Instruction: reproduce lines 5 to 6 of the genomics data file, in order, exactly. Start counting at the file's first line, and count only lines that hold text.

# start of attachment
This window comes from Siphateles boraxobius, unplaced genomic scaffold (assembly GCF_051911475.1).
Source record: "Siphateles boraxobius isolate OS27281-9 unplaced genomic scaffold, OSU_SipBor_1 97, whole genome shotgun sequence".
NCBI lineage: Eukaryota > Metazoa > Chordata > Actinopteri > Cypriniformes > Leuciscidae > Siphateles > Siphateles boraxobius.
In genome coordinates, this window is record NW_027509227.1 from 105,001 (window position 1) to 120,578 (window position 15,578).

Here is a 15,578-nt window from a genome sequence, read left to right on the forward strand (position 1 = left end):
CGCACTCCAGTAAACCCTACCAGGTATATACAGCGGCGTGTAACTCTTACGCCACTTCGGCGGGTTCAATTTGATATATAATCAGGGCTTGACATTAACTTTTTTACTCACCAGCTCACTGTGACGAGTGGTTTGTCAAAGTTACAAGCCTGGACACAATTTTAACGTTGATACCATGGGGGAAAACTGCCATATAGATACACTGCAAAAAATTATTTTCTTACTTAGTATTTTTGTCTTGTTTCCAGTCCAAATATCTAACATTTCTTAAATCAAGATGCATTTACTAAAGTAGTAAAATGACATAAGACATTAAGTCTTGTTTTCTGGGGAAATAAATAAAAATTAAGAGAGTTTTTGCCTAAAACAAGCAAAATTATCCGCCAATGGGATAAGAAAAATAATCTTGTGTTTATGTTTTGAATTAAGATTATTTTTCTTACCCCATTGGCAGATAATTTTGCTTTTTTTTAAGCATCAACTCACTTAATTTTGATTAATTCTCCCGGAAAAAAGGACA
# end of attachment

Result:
Here is a 15,578-nt window from a genome sequence, read left to right on the forward strand (position 1 = left end):
CGCACTCCAGTAAACCCTACCAGGTATATACAGCGGCGTGTAACTCTTACGCCACTTCGGCGGGTTCAATTTGATATATAATCAGGGCTTGACATTAACTTTTTTACTCACCAGCTCACTGTGACGAGTGGTTTGTCAAAGTTACAAGCCTGGACACAATTTTAACGTTGATACCATGGGGGAAAACTGCCATATAGATACACTGCAAAAAATTATTTTCTTACTTAGTATTTTTGTCTTGTTTCCAGTCCAAATATCTAACATTTCTTAAATCAAGATGCATTTACTAAAGTAGTAAAATGACATAAGACATTAAGTCTTGTTTTCTGGGGAAATAAATAAAAATTAAGAGAGTTTTTGCCTAAAACAAGCAAAATTATCCGCCAATGGGATAAGAAAAATAATCTTGTGTTTATGTTTTGAATTAAGATTATTTTTCTTACCCCATTGGCAGATAATTTTGCTTTTTTTTAAGCATCAACTCACTTAATTTTGATTAATTCTCCCGGAAAAAAGGACA